Sky Scraper.

The world will be a much better place after I shave my one month attempt at a moustache.

The Captain and Me.

Every day is a great hair day.

The Vashon Island Coffee Roasterie has a long and rich history in the NW. A great place to have hot coffee on a cold day and a look around.

The sign reads "Objects found in beans between 1984-1989 here at the Roasterie R1"

The Bicycle Tree, Vashon Island. Nature wins again.

Nature's Recyclers

Jenny loves the feel of my moustache against her face...

...and is saddened by the thought of me shaving.

Pretty OK winter day at the beach.

Equal parts Styrofoam and natural sea detritus. Charming.


Not your average cinnamon roll. Monkey Tree Cafe, Vashon Island.

A professional. This guy ran after us for 2 miles uphill before I caved and gave him a chunk of my meat stick. I think he would have came home with us if he could have kept up.

Spin with a view. Open all day every day.

As usual, it is important to rehydrate after a ride.

News spreads quick on Vashon, a barn fire north of town the culprit here.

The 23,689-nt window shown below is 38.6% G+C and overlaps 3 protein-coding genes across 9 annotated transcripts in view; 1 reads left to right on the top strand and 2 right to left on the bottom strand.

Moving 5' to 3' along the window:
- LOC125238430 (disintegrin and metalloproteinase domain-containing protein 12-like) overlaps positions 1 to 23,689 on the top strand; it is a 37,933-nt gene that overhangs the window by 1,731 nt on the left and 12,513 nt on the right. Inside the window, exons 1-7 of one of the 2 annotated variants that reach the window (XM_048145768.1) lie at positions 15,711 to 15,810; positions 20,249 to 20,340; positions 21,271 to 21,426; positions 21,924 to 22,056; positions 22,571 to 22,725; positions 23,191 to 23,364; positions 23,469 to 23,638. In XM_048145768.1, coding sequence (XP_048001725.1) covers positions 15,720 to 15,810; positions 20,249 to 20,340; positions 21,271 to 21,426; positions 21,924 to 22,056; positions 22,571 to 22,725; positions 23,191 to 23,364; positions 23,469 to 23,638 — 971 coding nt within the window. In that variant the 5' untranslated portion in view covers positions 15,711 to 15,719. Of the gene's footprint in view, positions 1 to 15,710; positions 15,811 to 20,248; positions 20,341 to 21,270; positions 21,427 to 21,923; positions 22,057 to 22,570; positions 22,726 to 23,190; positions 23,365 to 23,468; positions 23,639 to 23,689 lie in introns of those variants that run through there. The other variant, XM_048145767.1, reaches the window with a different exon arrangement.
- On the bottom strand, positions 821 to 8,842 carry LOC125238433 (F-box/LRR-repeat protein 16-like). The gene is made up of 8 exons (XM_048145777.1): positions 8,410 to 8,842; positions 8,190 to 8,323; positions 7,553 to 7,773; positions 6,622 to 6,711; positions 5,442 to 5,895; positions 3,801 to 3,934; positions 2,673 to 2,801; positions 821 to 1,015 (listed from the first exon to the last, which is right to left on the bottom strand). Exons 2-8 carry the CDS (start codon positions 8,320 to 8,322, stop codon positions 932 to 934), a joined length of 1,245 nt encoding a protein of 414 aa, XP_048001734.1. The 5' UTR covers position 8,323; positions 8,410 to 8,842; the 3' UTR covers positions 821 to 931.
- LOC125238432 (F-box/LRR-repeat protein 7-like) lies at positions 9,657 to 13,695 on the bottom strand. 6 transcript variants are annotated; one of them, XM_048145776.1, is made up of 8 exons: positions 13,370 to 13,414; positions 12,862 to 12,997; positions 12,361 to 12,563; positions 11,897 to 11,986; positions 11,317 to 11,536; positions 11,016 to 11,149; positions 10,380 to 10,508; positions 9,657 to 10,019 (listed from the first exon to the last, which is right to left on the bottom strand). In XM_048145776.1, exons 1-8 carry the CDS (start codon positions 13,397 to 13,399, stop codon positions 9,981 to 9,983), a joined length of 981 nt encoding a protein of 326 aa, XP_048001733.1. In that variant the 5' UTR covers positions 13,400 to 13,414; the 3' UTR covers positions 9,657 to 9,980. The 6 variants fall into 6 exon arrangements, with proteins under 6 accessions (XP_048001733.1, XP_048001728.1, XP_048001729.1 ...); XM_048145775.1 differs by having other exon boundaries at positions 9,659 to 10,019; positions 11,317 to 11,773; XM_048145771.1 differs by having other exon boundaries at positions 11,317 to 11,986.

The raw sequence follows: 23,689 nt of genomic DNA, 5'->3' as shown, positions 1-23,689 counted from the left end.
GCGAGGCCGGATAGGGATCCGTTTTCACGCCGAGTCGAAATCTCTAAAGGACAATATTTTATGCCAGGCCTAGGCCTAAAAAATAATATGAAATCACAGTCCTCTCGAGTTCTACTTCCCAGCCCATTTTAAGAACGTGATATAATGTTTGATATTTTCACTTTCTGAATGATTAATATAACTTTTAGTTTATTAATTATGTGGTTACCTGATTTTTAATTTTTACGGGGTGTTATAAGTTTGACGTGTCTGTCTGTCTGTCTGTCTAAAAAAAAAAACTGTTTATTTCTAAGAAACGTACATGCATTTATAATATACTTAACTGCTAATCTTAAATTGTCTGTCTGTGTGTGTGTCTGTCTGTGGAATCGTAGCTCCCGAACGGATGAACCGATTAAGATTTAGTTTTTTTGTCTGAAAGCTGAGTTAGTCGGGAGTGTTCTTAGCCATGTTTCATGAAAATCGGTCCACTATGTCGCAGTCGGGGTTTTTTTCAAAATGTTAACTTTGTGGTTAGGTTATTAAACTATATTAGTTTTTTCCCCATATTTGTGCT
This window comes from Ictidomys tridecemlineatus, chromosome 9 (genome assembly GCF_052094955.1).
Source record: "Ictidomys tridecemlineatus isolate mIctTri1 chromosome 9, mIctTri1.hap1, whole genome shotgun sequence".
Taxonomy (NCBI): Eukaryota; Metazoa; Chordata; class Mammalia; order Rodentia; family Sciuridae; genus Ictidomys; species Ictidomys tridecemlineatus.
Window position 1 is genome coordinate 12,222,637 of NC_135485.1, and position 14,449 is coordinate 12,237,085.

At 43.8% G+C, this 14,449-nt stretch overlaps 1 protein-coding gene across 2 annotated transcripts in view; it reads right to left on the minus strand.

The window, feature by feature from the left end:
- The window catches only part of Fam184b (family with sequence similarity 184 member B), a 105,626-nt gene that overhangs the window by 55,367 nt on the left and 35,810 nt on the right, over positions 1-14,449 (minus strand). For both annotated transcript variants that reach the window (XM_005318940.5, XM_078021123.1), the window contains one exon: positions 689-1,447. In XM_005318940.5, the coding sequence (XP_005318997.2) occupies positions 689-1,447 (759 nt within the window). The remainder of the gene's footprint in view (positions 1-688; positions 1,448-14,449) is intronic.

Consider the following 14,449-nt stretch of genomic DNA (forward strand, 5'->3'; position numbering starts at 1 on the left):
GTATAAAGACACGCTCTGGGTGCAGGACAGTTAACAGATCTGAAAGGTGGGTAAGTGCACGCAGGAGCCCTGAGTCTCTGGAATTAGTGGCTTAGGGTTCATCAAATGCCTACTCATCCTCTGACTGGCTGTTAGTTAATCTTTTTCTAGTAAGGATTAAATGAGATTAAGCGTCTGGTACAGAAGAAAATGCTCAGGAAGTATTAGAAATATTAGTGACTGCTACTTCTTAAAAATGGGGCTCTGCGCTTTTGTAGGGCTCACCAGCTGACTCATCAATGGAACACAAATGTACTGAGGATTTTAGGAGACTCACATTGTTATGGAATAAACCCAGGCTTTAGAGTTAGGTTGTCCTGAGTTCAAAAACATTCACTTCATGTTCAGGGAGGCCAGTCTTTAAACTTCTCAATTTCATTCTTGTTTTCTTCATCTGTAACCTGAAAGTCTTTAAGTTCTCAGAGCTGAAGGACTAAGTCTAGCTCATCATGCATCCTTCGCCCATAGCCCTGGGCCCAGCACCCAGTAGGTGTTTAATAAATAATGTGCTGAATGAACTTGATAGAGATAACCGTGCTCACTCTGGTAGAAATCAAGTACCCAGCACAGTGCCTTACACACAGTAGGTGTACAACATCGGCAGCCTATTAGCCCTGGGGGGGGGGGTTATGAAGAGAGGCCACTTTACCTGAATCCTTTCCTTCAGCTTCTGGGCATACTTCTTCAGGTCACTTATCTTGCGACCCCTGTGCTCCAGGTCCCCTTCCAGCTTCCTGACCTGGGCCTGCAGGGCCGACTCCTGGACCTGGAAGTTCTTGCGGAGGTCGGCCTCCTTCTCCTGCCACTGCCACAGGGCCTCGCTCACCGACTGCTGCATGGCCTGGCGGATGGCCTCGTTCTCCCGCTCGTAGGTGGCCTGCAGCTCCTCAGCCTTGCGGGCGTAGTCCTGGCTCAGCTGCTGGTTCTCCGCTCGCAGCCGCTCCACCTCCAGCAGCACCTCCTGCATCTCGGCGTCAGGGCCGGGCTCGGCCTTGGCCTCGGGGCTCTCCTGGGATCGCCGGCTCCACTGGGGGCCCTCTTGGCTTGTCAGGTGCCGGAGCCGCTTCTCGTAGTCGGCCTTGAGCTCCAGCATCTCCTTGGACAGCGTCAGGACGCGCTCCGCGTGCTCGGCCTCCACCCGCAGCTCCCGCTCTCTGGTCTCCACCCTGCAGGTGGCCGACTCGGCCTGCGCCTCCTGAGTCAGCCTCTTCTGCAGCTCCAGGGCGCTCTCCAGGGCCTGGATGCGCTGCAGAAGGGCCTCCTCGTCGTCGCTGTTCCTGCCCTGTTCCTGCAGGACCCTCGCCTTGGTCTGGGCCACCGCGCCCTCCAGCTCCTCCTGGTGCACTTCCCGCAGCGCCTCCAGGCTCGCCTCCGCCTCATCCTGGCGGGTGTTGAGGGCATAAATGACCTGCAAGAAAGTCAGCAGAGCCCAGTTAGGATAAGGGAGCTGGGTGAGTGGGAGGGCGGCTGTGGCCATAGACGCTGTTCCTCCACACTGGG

No photography skills here. Just dumb luck.

Home sweet home.

Tuesday, November 23, 2010

A Bike, a Train, a Truck and an Elevator

To long has it been since I could wake up early in the morning and ride a bike with the freedom of not knowing exactly where I might sleep that night. Pack the essentials, make a reasonable plan, put a smile on your face and see what happens. With a forecast of heavy snow I set off at 6 am from Greenwood and caught the Amtrak at King Street. Hours of West Coast visual bliss landed me in Bellingham and 4 inches of snow. Looking particularly screwed on my two wheels, a local guy Mark offered an unsolicited ride. Not too proud to recognize my predicament, I accepted. Dropped off at Grossme Outlet, I rode-pushed (rushed) a grueling three blocks to my old climbing buddy Alan's house in the York Neighborhood. A hot tea and a ride in the Toyota down Chuckanut Drive to Blanchard delivered Alan and me 30 miles of pedaling snow-free 28 degree pavement. Living the dream.
Beers and booze at the bus, George's welcome home party, wood fired hot tub under a sea of stars, spoon with Mikey, 6 am alarm, spin to Mount Vernon, rails to Seattle, beer at the Dray, dinner with Jen, a warm bed.